I was a member of the Federal Trade Commission in 2000 when the agency launched a well-publicized retrospective study of Evanston (Ill.) Northwestern Healthcare's acquisition of Highland Park (Ill.) Hospital. The consensus view of commissioners was that the results did not justify the large investment of public and private resources consumed in the process. Retrospective study of merger law enforcement has a number of limitations in any industry. Issues in healthcare are particularly difficult and still make the practice problematic 13 years later.
Look-back merger reviews flawed
First, the sample of transactions selected for study is not random. The FTC will not know about merger proposals that died because of advice based on then-existing guidelines or precedents. No post-merger record is available to examine deals abandoned early in the government review process. It is not prudent to make judgments about the adequacy of existing methods on the basis of a biased sample.
Agency retrospectives present several problems. The first task in any backward look is to decide on a relevant product and geographic market, and then determine whether a seller has increased or decreased prices to buyers in the market (or changed the quality of its offerings in ways that can be quantified). The healthcare sector is a lot more complicated because it is three-sided, with providers as sellers, intermediary payers who are both buyers and sellers, and the individuals who are the customers of both.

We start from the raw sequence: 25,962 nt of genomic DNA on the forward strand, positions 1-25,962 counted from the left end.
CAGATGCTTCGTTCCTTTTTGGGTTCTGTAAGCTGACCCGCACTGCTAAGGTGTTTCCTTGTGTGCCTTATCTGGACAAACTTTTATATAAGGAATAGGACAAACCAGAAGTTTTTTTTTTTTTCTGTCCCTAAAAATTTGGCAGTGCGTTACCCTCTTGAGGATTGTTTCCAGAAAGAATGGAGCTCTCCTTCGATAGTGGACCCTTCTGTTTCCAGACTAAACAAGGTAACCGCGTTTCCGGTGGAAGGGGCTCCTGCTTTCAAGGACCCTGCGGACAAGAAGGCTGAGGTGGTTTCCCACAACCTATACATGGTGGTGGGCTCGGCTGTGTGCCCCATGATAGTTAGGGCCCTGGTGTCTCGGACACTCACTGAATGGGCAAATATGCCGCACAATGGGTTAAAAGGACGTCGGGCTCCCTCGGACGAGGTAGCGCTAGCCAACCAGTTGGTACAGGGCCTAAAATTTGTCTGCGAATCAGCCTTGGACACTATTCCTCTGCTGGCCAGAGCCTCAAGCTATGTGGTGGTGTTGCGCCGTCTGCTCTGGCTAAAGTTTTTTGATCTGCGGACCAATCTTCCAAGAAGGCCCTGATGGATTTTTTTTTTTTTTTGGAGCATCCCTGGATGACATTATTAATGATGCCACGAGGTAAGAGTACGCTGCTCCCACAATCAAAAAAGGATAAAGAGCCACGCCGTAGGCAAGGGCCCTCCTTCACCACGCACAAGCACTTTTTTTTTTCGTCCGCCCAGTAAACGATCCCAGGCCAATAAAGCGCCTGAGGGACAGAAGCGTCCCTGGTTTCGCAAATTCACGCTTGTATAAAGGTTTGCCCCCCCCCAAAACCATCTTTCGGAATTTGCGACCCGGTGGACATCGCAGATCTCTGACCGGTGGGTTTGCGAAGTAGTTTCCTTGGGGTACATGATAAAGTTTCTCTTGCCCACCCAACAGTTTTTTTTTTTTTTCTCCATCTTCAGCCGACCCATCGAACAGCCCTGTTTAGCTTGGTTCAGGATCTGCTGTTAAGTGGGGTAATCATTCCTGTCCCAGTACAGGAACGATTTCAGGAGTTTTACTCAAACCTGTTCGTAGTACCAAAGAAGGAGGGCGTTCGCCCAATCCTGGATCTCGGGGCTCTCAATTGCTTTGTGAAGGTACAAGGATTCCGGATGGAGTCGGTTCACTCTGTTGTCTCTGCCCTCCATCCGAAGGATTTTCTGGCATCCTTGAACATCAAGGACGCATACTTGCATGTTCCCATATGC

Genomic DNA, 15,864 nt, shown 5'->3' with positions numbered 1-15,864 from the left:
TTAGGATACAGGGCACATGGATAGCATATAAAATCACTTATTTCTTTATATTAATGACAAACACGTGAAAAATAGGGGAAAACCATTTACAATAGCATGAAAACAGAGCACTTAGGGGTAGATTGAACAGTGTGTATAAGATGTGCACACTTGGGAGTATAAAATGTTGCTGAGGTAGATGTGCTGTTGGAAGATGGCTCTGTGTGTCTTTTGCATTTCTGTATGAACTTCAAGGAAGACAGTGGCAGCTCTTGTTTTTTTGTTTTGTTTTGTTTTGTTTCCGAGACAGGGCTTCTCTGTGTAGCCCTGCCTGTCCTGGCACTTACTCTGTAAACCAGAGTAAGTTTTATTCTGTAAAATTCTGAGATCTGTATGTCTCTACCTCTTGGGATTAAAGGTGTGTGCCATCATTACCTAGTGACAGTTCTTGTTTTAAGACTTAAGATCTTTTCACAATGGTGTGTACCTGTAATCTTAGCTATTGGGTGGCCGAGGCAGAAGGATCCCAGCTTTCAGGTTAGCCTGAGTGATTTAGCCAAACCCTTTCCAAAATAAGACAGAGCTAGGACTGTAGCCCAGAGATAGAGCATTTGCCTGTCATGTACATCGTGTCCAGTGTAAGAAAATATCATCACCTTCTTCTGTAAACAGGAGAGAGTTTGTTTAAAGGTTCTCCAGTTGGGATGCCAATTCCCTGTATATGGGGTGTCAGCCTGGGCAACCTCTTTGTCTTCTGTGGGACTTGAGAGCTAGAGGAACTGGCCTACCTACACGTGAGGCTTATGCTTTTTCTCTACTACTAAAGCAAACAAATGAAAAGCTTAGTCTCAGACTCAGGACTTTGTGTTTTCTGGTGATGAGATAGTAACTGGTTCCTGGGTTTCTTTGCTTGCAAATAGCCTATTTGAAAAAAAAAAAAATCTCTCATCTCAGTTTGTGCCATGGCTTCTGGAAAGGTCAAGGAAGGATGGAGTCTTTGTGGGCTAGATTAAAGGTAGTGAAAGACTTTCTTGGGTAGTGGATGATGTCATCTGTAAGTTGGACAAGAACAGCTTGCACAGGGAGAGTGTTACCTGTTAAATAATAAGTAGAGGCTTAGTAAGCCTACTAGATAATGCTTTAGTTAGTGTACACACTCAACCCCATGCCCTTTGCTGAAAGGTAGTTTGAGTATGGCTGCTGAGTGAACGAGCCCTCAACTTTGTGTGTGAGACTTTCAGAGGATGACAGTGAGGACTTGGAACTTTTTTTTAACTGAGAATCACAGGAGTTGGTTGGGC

Moreover, there is a vast array of medical services offered. It is very difficult to put a price on any changes in the quality of these services, and the relevant geographic markets can vary widely, depending on the services that are sought. (A rational consumer might go to the nearest emergency room for fast treatment of cuts or sprains, but travel a long distance for major surgery.) Which market is more relevant?
Such issues are hard to resolve in a static environment, but the competitive landscape for hospitals is evolving rapidly and continuously, with even greater changes ahead. Revenue for hospitals is declining, and payer reimbursements are increasingly based on quality measures that require hospitals, physicians and other health professionals to have aligned incentives in order to avoid large and recurring payment penalties. Mergers and acquisitions can be an efficient way to secure this alignment, and avoid other issues raised by looser joint ventures. These complexities exist in the current environment, and there is no reason to believe that looming legislative changes will reduce them.
It does not make sense to incur substantial public and private costs to take a backward look at merger-law decisions made in competitive environments and very different from those that prevail today and will prevail in the future.
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